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QUIK STATS (last updated Apr 27, 2022 )
NOTES ABOUT THIS BIOTYPE
Pest Management Science - 2022 doi: 10.1002/ps.6940
A novel EPSPS Pro-106-His mutation confers the first case of glyphosate resistance in Digitaria sanguinalis
Marcos Yanniccari1, José Guadalupe Vázquez-García2, Ramón Gigón3, Candelario Palma- Bautista2, Martin Vila-Aiub4, and Rafael De Prado2 1 Chacra Experimental Integrada Barrow (MDA-INTA), National Scientific and Technical Research Council (CONICET), Faculty of Agronomy, National University of La Pampa, Argentina. 2Department of Agroforestry, Plant Biochemistry and Molecular Biology, University of Cordoba, Spain. 3Private Consultant in Weed Control, Argentina. 4 Department of Ecology, IFEVA-CONICET, Faculty of Agronomy, University of Buenos Aires (UBA), Argentina.
BACKGROUND: Digitaria sanguinalis has been identified as a species at high risk of evolving herbicide resistance, but thus far, there are no records of resistance to glyphosate. This species is one of the most common weeds of summer crops in extensive cropping areas in Argentina. This weed shows an extended period of seedling emergence with several overlapping cohorts during spring and summer, and it is commonly controlled with glyphosate. However, a D. sanguinalis population was implicated as a putative glyphosate-resistant biotype based on poor control at recommended glyphosate doses.
RESULTS: The field-collected D. sanguinalis population (Dgs R) from the Rolling Pampas has evolved glyphosate resistance. Differences in plant survival and shikimate levels after field recommended and higher glyphosate doses were evident between Dgs R and the known susceptible (Dgs S) population, and the resistance index was 5.1. No evidence of differential glyphosate absorption, translocation, metabolism, or basal EPSPS activity was found between Dgs S and Dgs R populations; however, a novel EPSPS Pro-106-His point substitution is likely the primary glyphosate resistance endowing mechanism. EPSPS in vitro enzymatic activity demonstrated that an 80-fold higher concentration of glyphosate is required in Dgs R to achieve similar EPSPS activity inhibition as in the Dgs S population.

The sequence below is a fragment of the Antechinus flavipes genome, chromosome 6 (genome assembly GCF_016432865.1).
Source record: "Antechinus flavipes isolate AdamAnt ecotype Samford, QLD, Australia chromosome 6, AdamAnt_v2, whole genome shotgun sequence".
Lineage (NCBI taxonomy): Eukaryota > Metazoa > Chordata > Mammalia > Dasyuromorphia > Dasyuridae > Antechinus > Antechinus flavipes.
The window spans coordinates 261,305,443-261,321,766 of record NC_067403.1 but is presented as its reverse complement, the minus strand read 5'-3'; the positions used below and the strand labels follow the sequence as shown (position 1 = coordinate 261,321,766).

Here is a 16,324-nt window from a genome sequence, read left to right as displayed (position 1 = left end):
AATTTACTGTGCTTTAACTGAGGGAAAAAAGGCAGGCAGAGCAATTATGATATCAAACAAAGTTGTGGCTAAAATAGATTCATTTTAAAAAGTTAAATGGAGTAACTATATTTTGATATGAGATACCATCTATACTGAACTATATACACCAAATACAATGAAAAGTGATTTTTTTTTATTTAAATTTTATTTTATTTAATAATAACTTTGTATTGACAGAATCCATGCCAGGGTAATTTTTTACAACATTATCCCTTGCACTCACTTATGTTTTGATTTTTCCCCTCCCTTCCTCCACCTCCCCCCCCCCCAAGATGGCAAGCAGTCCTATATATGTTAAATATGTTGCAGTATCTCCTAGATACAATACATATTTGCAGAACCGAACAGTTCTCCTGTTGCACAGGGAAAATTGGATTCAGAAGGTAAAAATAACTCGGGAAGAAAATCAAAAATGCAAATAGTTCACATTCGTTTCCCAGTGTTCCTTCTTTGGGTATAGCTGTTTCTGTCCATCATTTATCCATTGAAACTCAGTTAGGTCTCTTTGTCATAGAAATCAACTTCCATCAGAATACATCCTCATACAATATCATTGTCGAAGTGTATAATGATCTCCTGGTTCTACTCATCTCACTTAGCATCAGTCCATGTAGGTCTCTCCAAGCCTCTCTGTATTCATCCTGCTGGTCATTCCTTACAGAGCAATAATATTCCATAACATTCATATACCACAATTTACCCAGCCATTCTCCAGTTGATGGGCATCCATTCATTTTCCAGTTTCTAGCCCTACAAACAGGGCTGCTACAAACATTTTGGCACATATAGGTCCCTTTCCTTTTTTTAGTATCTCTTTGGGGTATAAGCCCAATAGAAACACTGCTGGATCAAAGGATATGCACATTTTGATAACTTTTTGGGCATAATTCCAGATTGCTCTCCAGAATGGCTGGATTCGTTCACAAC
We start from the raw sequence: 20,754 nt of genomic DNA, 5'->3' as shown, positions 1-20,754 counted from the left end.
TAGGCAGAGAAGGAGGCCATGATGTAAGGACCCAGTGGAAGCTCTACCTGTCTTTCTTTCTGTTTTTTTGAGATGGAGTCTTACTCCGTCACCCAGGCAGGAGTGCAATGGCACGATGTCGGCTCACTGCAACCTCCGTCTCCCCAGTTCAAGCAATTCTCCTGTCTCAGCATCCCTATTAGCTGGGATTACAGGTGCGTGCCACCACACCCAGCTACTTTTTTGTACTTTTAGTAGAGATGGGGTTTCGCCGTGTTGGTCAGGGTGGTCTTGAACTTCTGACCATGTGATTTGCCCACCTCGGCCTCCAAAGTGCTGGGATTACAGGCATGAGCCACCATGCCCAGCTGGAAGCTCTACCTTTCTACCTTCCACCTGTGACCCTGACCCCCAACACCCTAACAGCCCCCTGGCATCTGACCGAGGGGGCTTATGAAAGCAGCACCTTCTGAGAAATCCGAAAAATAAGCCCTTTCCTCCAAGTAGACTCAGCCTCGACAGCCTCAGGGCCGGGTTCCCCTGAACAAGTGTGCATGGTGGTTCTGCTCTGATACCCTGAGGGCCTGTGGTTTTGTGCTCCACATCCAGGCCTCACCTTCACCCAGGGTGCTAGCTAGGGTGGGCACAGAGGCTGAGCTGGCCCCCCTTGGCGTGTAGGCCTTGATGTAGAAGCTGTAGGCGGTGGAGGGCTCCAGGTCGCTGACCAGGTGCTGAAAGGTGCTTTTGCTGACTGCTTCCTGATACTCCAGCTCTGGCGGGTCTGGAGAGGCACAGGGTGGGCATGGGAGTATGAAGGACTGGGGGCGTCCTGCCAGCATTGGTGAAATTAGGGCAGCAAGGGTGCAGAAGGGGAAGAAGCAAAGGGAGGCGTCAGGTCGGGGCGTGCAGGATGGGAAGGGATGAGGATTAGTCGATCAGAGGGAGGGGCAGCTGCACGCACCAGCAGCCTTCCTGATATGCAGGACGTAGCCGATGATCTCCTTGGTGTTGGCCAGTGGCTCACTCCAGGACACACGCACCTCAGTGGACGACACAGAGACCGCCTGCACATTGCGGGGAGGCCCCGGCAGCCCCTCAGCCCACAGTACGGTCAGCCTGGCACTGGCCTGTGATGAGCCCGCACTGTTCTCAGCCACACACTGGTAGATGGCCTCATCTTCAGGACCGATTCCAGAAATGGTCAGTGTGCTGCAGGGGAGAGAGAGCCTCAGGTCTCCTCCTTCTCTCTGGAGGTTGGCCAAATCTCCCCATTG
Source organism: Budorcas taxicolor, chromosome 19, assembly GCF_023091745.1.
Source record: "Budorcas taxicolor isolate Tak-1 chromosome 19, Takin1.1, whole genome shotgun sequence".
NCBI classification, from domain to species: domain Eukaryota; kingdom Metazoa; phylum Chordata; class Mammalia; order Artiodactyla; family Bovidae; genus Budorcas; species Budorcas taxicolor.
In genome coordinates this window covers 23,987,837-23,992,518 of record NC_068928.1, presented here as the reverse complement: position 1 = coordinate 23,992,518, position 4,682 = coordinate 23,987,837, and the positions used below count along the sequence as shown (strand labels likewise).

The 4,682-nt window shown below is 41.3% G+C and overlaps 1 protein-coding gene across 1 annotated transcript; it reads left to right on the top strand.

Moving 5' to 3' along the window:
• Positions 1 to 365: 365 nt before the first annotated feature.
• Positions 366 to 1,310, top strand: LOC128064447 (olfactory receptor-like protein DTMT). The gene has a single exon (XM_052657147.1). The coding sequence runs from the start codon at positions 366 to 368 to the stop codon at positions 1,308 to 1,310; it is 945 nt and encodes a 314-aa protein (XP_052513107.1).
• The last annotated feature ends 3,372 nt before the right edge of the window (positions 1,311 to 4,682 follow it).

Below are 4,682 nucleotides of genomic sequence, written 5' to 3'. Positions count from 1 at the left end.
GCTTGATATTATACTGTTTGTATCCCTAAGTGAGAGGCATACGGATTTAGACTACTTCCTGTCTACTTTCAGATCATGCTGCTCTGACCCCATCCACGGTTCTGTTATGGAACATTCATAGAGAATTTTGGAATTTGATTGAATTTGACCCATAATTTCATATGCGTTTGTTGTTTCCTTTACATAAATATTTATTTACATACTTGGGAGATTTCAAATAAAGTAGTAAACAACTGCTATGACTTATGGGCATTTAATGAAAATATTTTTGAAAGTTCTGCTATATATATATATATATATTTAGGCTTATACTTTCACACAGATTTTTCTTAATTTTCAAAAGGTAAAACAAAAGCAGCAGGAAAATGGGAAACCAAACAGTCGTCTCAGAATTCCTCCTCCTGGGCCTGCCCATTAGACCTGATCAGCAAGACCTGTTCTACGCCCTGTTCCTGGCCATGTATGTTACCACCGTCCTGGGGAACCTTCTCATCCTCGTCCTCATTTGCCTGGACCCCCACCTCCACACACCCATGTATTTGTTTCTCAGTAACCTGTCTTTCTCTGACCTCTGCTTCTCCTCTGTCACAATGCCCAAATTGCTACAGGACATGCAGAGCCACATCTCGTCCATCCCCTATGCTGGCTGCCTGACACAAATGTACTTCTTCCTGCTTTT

CONCLUSION: This study reports the first global case of glyphosate resistance in D. sanguinalis. This yet novel transversion at the second position of the EPSPS 106 codon demonstrates the intensity of glyphosate pressure in selecting unexpected glyphosate resistance alleles if they retain EPSPS functionality.
CONTRIBUTING WEED SCIENTISTS
BACKGROUND Crabgrass (Digitaria sanguinalis) is an annual monocotyledonous weed. In recent years, field applications of nicosulfuron have been ineffective in controlling crabgrass populations in Shandong Province, China. To investigate the mechanisms of resistance to nicosulfuron in crabgrass populations, the acetolactate synthase (ALS) gene fragment covering known resistance-confering mutation sites was amplified and sequenced.
RESULTS Dose–response experiments suggested that the resistant population SD13 (R) was highly resistant to nicosulfuron (resistance index R/S = 43.7) compared with the sensitive population SD22 (S). ALS gene sequencing revealed a Trp574Arg substitution in the SD13 population, and no other known resistance-conferring mutations were found. In vitro ALS enzyme assays further confirmed that the SD13 population was resistant to all tested ALS-inhibiting herbicides. The resistance pattern experiments revealed that, compared with SD22, the SD13 population exhibited broad-spectrum resistance to nicosulfuron (43.7-fold), imazethapyr (11.4-fold) and flumetsulam (16.1-fold); however, it did not develop resistance to atrazine, mesotrione and topramezone.
CONCLUSIONS This study demonstrated that Trp574Arg substitution was the main reason for crabgrass resistance to ALS-inhibiting herbicides. To our knowledge, this is the first report of Trp574Arg substitution in a weed species, and is the first report of target-site mechanisms of herbicide resistance for crabgrass.